• Weak support original good quality portrait. The edit detracts attention from the real focus of the painting. |anon| —Preceding unsigned comment added by Chsh (talkcontribs) 23:18, 1 December 2009 (UTC)
  • Have you seen the comments below about the last page in the book being painted in what might appear to be a "frame"? Snowman (talk) 11:14, 7 December 2009 (UTC)
  • Suspend. The original has a serious problem. The current image was uploaded over the Yorck Project image instead of uploaded as a separate image. All of the info on the image description page refers to the Yorck image. The image needs to be reverted and the new image uploaded as a separate image. Kaldari (talk) 18:08, 2 December 2009 (UTC)
    • I reverted the original, uploaded the new version under a new name and switched out the file at the top of the nomination. Hope that doesn't disrupt anything. Kaldari (talk) 18:35, 2 December 2009 (UTC)
  • Support either. Now that the original has been moved to it's own filename. Kaldari (talk) 18:57, 2 December 2009 (UTC)
  • Leaning toward oppose original, support edit. Certainly the unpainted area of the panel is not very interesting. But this is not a canvas painting in a frame, but a panel painting: essentially an architectural element intended to be part of a wall. So context seems important. Chick Bowen 00:54, 4 December 2009 (UTC)
  • Comment: the source in both images is given as a bare link only, so it appears as [1] in the visible text. Surely, this should be written better than this in a way that shows the reader where the link leads too; in this format [ Name Museum]. I think that the current format is inadequate for a FP. Snowman (talk) 15:11, 4 December 2009 (UTC)
Fixed both versions. Brand[t] 19:57, 4 December 2009 (UTC)
It looks a bit more like a finished product now. Snowman (talk) 00:51, 5 December 2009 (UTC)
  • Support framed version Support unframed version: I found it interesting to inspect the detail of the surface of the painting and I almost think that I could improve it by fixing the cracks and spots with digital enhancements (but that would spoil the actual details shown). I am slightly in favour of supporting the unframed version. At first I was in doubt why only half a hand is shown, but links to the framed version are now added to "other versions", which makes it clear that it is the full painting that is shown. I think that generally borders are removed for showing on the wiki. Snowman (talk) 01:02, 5 December 2009 (UTC)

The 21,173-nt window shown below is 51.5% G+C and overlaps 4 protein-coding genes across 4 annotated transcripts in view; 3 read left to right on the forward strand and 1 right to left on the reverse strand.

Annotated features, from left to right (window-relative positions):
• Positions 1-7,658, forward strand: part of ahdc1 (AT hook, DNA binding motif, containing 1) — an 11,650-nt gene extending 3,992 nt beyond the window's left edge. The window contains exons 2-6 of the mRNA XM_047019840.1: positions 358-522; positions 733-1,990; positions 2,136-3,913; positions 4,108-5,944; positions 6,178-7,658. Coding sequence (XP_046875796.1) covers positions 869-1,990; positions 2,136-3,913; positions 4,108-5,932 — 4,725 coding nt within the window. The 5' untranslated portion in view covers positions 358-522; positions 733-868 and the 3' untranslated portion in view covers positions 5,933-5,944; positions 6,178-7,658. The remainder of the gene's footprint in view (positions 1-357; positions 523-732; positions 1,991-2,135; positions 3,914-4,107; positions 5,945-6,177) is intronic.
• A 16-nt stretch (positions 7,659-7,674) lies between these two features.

• Comment: the same size of 30.32 by 19.29 inches is given for both the framed version and the unframed version, so one must be wrong presumably. It is probably worth putting the size in cm too - perhaps in the German part of the image description. Snowman (talk) 11:20, 5 December 2009 (UTC)
  • The ratio of the dimensions in inches (30.32 by 19.29) are much different to the ratio of the image size in pixiles of unframed image and slightly different to the ratio of the size of the framed image in pixils. The dimensions do not appear to refer to the unframed version, so I have removed the dementions from the image description of the unframed discription. I am still puzzled by the size remaining, partly because the dimensions on the other image on the wiki (File:Domenico Ghirlandaio 007.jpg) is given as 76 × 50 cm (29.92 × 19.68 in). I hope these measuremens can be clarified before possible FA status. Snowman (talk) 21:08, 6 December 2009 (UTC)
  • It's probably impossible to get them exact, since if you believe (as I do, and as art historians who have reproduced the painting implicitly do) that the surrounding wood is part of the painting, then who's to say where the painting ends and the wall begins? In that sense this is fundamentally different from a painting on canvas, where the painting size is obviously the canvas size. Chick Bowen 01:11, 7 December 2009 (UTC)
  • That sounds like a reasonable explanation for a somewhat artibary size for the image, and perhap that should be included in the image discription. An image of the whole wall could also be included as another version. A discription of the wall could also be added to the image discription as well. Snowman (talk) 11:04, 7 December 2009 (UTC)
  • Comment the cropped version is incomplete and should not be promoted. Notice that the end of the last page of the book is missing and to show it the image necessarily must include the brown part (which is part of the painting). Also cracks and texture of should not be removed since they serve for identification purposes. —Preceding unsigned comment added by Franklin.vp (talkcontribs) 13:10, 5 December 2009 (UTC)
  • I agree that imperfections on the surface of the painting should not be removed. I see your point about the last page in the book and that the painting is incomplete without the frame. Snowman (talk) 14:29, 5 December 2009 (UTC)

Promoted File:Ghirlandaio-Giovanna Tornabuoni.jpg --Caspian blue 04:41, 10 December 2009 (UTC)

Canon EOS 400D[edit]

Original - Canon EOS 400D